Designing the Inequality-Adjusted Human Development Index (IHDI)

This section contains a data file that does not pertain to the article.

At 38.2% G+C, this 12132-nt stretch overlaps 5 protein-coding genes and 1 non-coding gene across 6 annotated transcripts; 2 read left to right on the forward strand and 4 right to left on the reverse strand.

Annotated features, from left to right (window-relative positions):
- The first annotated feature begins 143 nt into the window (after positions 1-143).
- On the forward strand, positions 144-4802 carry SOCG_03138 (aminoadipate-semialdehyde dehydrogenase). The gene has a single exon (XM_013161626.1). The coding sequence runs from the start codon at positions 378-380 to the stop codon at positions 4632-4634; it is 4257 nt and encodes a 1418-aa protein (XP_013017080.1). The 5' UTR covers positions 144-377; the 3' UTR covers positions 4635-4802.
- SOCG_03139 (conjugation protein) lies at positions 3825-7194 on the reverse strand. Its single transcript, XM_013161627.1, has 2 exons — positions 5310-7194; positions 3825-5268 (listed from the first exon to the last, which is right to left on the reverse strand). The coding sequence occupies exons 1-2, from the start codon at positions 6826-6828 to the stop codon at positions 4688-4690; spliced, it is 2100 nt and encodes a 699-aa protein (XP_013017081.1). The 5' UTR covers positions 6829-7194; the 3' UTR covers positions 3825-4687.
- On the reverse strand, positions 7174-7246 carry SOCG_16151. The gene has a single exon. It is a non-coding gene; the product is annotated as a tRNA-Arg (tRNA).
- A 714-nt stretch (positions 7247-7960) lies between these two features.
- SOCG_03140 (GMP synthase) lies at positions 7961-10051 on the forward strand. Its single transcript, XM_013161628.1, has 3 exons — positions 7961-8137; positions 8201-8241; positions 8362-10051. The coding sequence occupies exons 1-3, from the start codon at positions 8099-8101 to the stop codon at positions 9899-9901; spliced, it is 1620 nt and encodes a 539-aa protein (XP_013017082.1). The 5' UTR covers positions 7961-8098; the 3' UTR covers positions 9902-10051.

As a measure of wellbeing, national income misses variations in the things income can and cannot buy. It also misses variations in people’s claim on that aggregate income. The Human Development Index attempts to address the first weakness by incorporating two additional dimensions, health and education, into its informational bases. However, the second weakness, inequality, is ignored by the traditional HDI. In practical terms this means that any two countries having the same mean achievements will have the same HDI values even if they have very different distributions of achievements. This calls into question the accuracy of the HDI as a reflection of people’s actual achievements. This paper proposes a method for adjusting the HDI to reflect the distribution of human development achievements across the population, and across dimensions. We begin with a discussion of the proposed indices in an idealized setting where variables and their scales have been identified and the data are available. We then address the practical issues that must be addressed when applying these methods to real data. The final section presents and evaluates another related approach.